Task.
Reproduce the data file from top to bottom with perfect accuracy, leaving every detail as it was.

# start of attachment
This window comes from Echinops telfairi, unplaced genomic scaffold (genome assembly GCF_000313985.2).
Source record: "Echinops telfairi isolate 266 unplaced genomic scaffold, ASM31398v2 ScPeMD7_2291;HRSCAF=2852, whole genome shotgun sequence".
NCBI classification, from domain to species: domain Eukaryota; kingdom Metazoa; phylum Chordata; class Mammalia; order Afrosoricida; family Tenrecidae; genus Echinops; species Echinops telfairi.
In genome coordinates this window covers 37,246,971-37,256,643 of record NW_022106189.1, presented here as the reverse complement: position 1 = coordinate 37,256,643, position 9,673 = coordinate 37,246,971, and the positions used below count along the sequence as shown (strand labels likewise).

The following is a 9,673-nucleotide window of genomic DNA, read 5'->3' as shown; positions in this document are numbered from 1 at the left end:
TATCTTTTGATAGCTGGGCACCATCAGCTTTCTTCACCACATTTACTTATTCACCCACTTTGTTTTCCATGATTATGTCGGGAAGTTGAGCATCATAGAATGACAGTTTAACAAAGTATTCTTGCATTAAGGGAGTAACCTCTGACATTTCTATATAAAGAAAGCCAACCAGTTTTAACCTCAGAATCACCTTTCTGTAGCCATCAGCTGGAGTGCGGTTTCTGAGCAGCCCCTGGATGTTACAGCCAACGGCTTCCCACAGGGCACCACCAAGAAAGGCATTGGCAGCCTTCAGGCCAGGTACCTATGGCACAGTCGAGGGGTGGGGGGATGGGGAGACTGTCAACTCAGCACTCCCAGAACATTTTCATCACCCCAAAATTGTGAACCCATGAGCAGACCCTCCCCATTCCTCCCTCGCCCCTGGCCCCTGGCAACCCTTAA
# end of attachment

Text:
This window comes from Echinops telfairi, unplaced genomic scaffold (genome assembly GCF_000313985.2).
Source record: "Echinops telfairi isolate 266 unplaced genomic scaffold, ASM31398v2 ScPeMD7_2291;HRSCAF=2852, whole genome shotgun sequence".
NCBI classification, from domain to species: domain Eukaryota; kingdom Metazoa; phylum Chordata; class Mammalia; order Afrosoricida; family Tenrecidae; genus Echinops; species Echinops telfairi.
In genome coordinates this window covers 37,246,971-37,256,643 of record NW_022106189.1, presented here as the reverse complement: position 1 = coordinate 37,256,643, position 9,673 = coordinate 37,246,971, and the positions used below count along the sequence as shown (strand labels likewise).

The following is a 9,673-nucleotide window of genomic DNA, read 5'->3' as shown; positions in this document are numbered from 1 at the left end:
TATCTTTTGATAGCTGGGCACCATCAGCTTTCTTCACCACATTTACTTATTCACCCACTTTGTTTTCCATGATTATGTCGGGAAGTTGAGCATCATAGAATGACAGTTTAACAAAGTATTCTTGCATTAAGGGAGTAACCTCTGACATTTCTATATAAAGAAAGCCAACCAGTTTTAACCTCAGAATCACCTTTCTGTAGCCATCAGCTGGAGTGCGGTTTCTGAGCAGCCCCTGGATGTTACAGCCAACGGCTTCCCACAGGGCACCACCAAGAAAGGCATTGGCAGCCTTCAGGCCAGGTACCTATGGCACAGTCGAGGGGTGGGGGGATGGGGAGACTGTCAACTCAGCACTCCCAGAACATTTTCATCACCCCAAAATTGTGAACCCATGAGCAGACCCTCCCCATTCCTCCCTCGCCCCTGGCCCCTGGCAACCCTTAA